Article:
Alternative Fuels

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Global vehicle population has undergone profound growth over the past few decades. This upsurge in vehicle population has payed the foundation for several economical and environmental concerns. These predicaments have in turn compelled governments to impose regulations on emission levels and seek alternative fuel options.

This led to the efforts to commercialize alternative fuels on a mass scale, though they have been in use since long. Today, charging up the demand for alternative fuels is the increasing concern for the environment, public health, national self-dependence for energy needs, and the non-sustainability of fossil fuels.

Alternative fuel, also known as non-conventional fuels, is any material or substance that can be used as a fuel, other than fossil fuels, or conventional fuels like petroleum (oil), coal, propane, hydrogen, and natural gas. The term "alternative fuels" usually refers to a source of which energy is renewable. Some well known alternative fuels include biodiesel, bioalcohol (methanol, ethanol, and butanol), chemically stored electricity (batteries and fuel cells), hydrogen, non-fossil methane, natural gas, vegetable oil and other biomass sources.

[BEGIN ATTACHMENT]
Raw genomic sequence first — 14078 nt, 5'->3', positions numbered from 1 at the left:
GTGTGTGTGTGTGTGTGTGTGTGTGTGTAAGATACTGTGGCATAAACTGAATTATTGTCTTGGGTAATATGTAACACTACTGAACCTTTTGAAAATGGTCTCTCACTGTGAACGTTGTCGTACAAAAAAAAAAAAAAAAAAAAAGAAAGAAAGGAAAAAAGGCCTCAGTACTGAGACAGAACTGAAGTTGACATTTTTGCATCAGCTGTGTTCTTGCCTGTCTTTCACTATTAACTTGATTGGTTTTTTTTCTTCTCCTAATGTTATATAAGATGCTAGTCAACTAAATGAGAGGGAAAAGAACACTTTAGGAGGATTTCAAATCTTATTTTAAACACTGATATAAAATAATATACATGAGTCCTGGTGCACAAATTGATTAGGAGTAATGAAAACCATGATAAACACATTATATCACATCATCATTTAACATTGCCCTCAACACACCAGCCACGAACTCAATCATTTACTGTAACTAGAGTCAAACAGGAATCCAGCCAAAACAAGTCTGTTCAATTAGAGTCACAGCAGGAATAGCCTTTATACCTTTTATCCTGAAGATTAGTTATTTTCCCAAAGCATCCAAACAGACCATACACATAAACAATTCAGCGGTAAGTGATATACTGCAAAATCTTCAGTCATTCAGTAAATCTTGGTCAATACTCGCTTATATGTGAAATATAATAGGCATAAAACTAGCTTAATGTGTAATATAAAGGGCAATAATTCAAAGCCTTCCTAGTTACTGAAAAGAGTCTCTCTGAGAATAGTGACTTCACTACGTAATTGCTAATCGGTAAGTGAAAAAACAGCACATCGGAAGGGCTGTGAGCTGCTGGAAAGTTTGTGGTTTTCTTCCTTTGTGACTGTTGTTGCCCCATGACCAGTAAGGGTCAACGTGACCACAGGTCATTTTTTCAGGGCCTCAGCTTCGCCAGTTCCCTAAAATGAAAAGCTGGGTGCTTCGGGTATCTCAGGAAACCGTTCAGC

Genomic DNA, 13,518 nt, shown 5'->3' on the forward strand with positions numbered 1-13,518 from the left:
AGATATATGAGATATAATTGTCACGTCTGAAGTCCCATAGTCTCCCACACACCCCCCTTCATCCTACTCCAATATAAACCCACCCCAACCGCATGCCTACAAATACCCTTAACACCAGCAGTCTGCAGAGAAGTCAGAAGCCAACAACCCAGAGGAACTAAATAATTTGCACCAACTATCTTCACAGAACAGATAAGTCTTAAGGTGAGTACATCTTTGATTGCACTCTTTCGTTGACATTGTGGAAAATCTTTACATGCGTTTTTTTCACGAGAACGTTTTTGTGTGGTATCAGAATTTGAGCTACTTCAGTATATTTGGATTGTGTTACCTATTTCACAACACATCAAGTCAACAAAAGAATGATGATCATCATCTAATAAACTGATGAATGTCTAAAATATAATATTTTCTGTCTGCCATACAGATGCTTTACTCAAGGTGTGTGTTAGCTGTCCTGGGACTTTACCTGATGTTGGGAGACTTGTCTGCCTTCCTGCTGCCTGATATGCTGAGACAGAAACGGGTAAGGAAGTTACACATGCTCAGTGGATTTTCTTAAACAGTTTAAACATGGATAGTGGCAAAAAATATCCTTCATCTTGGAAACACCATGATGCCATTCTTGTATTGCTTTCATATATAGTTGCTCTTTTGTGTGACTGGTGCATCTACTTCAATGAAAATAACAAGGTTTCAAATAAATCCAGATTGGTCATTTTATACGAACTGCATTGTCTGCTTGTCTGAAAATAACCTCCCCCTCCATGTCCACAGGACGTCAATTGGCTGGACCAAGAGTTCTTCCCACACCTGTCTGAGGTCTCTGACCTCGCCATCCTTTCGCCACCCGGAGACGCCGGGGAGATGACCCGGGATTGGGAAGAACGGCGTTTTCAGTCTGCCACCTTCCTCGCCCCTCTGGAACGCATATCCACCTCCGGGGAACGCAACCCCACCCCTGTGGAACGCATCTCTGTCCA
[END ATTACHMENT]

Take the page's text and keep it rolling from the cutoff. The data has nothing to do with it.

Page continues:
You probably know that plant oil byproducts are nutritious and healthy. But did you know they can power a car? Find out how plant oils, as well as animal fats, are used to create the environmentally friendly fuel -- biodiesel. Now let us discuss how BIODIESEL works as alternative fuel.!

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